In view of above it will be seen that the several objects of the invention are achieved and other advantageous results 'agitained.

It is to. be understood that the invention is not limited in its application to the details of construction and ar rangement of parts illustrated in the accompanying drawings, since the invention is capable of other embodiments and of being practiced or carried out in various ways. Also, it is to be understood that the phraseology or terminology employed herein is for the purpose of description and not of limitation.

As many changes could be made in the above construc tions without departing from the scope of the invention, it is intended that all matter contained in the above descript-ion or shown in the accompanying drawings, shall be interpreted as illustrative and not in a limiting sense, and it is also intended that the appended claims shall cover all such equivalent variations as come within the true spirit and scope of the invention.-

Having described the invention, what is claimed is:

1. A rotary Orthoptor adapted to be hand-held com: prising:

an elongated tubular casing openable at one end and including a detachable cap for closing said end, the other end of the casing terminating in a neck having a bore therethrough longitudinal of said casing;

an annulus mounted at the outer end of said neck with itsaxis transverse to the longitudinal axis of the casing, the wall of said annulus being pierced with a hole therethrough coaxial with said bore;

a prism-holding cylindrical barrel rotatably mounted within the annulus with its axis coaxial with the axis of'the annulus;

a circular gear on the outer rim of the barrel for rotating the latter when the gear is rotated;

a prism fastened in the barrel for rotation therewith;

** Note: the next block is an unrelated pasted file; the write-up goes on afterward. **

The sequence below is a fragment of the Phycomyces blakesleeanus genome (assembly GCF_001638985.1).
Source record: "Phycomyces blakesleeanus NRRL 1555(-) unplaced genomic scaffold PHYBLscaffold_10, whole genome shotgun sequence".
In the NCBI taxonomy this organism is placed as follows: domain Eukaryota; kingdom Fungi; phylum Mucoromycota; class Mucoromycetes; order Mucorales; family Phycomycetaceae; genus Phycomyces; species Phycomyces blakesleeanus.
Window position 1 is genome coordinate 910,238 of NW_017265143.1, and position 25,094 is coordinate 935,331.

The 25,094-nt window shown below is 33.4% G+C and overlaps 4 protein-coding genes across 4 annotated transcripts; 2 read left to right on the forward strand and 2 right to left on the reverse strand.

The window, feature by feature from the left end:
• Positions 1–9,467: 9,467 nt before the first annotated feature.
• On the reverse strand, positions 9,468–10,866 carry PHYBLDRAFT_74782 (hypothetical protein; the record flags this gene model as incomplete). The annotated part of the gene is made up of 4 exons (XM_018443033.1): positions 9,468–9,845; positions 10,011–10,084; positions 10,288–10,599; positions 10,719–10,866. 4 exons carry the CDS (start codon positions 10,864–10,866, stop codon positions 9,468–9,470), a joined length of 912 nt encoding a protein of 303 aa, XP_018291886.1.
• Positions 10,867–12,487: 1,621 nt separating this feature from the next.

an electrical motor fixed in the casing with its shaft longitudinally oriented therewithin;

a drive shaft rotatably mounted in said bore and having inner andouter-ends, the inner end being adjacent the motor rotor shaft and the outer end protruding into said annulus to be adjacent said circular gear;

2. The Orthoptor of claim 1 in which said motor is" mounted in the portion of the casing adjacent said other ,end, and the remaining portion of the casing is adapted to receive therein an electrical battery for energizing said motor,

3. The Orthoptor of claim 1 in which one face of the annulus is provided with a radially extending flange, the flange'forming a shoulder in conjunction with the inner periphery of the annulus and constituting a thrust bearing for said barrel and circular gear. 2

4. The Orthoptor of claim 3 including an annular mem ber detachably fastened to the annulus; the inner rim of said plate radially overhanging the "rim of the barrel thereby to hold the barrel, in conjunction with said flange, against substantial end play.

5. The Orthoptor of claim 1 in which the prism has a prismatic power within the range of 17 to 20 diopters, and the prism is mounted in said barrel: with at least one 81? its faces at an angle to the axis of rotation of the arrel.

6. The Orthoptor of claim 1 in which the direction of rotation of said motor is reversible, and said control means when in one position operates the motor in one direction, and when in another position operates the motor in the reverse direction.

7. The Orthoptor of claim 1 in which said circular gear is a ring gear mounted on said barrel with its teeth lying in a plane perpendicular' to the axis of rotation of the barrel, and said gear on said outer end of the drive shaft is a spur gear having its teeth in engagement with the teeth of the ring gear.

References "Cited UNITED STATES PATENTS 1,566,652 12/1925 Clement 3s1 9 1,769,295 7/1930 Kenneb eck 12876.5 1,949,022 2/1934 Mandaville 128--76.5

RICHARD A. GAUDET, Primary Examiner JOHN YASKO, Assistant Examiner.

U.S. Cl X.R.

Patent Citations
Cited PatentFiling datePublication dateApplicantTitle
US1566652 *Jul 10, 1924Dec 22, 1925General Optical CompanyOptical diagnostic instrument
US1769295 *Mar 3, 1927Jul 1, 1930Joseph J KennebeckOptical instrument
US1949022 *Nov 13, 1930Feb 27, 1934Lee Mandaville GurneyBinoculator
Referenced by
Citing PatentFiling datePublication dateApplicantTitle
US3875934 *Mar 20, 1974Apr 8, 1975Sadanaga KazukiyoDevice for training ocular muscles
US4676599 *Aug 14, 1985Jun 30, 1987The United States Of America As Represented By The Secretary Of The Air ForceMicro-optical lens holder
US4698564 *Jun 7, 1985Oct 6, 1987Slavin Sidney HSpinning optics device
US5643176 *Feb 1, 1995Jul 1, 1997Power Analytics CorporationEndoscopic instrument with variable viewing angle
EP1384462A2 *Jun 10, 2003Jan 28, 2004Chao-Chyun LinPrism based dynamic vision training device and method thereof
U.S. Classification351/203, 359/831, 351/201
International ClassificationA61H5/00
Cooperative ClassificationA61H5/00
European ClassificationA61H5/00